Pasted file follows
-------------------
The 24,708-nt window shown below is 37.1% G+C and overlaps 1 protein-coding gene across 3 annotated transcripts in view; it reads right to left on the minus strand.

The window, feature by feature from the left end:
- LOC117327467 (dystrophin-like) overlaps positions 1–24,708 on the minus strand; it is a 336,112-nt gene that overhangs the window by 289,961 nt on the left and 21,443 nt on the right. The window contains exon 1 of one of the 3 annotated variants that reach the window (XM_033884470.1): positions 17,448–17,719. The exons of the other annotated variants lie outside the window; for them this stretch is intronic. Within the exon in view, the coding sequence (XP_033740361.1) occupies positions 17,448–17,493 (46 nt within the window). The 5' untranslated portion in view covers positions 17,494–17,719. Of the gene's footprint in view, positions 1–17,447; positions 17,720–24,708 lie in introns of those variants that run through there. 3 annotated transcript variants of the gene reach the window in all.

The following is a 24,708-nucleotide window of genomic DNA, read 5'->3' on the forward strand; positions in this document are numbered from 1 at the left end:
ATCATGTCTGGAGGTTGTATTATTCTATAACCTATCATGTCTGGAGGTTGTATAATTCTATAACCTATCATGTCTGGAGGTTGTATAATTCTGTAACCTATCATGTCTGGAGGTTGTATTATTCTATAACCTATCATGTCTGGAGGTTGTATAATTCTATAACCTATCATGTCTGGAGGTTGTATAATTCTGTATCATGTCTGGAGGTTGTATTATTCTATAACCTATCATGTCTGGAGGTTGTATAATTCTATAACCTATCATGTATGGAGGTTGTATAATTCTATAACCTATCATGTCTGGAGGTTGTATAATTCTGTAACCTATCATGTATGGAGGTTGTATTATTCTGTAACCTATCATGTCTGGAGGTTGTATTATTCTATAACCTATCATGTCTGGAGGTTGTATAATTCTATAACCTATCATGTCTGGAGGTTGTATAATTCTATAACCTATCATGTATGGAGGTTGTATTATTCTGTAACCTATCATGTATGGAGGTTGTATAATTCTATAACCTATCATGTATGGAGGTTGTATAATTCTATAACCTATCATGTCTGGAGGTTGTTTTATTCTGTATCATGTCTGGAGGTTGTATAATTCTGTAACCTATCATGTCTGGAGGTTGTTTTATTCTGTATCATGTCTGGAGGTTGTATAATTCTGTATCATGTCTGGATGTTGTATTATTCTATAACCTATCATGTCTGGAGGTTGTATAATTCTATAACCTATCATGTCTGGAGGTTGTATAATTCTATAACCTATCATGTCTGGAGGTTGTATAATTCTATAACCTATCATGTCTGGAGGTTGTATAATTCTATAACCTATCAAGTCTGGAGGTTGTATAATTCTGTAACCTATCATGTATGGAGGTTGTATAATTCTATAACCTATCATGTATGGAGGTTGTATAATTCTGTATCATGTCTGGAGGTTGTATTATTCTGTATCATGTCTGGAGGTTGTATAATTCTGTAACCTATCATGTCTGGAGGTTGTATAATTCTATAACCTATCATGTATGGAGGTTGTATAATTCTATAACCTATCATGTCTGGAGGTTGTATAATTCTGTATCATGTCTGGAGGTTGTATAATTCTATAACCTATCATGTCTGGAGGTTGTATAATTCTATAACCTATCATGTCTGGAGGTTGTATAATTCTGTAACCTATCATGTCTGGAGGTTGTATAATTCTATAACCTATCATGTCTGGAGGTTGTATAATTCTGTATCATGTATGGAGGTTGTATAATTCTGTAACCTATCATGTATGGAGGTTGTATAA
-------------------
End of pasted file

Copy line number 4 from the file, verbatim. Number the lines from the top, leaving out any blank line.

The following is a 24,708-nucleotide window of genomic DNA, read 5'->3' on the forward strand; positions in this document are numbered from 1 at the left end: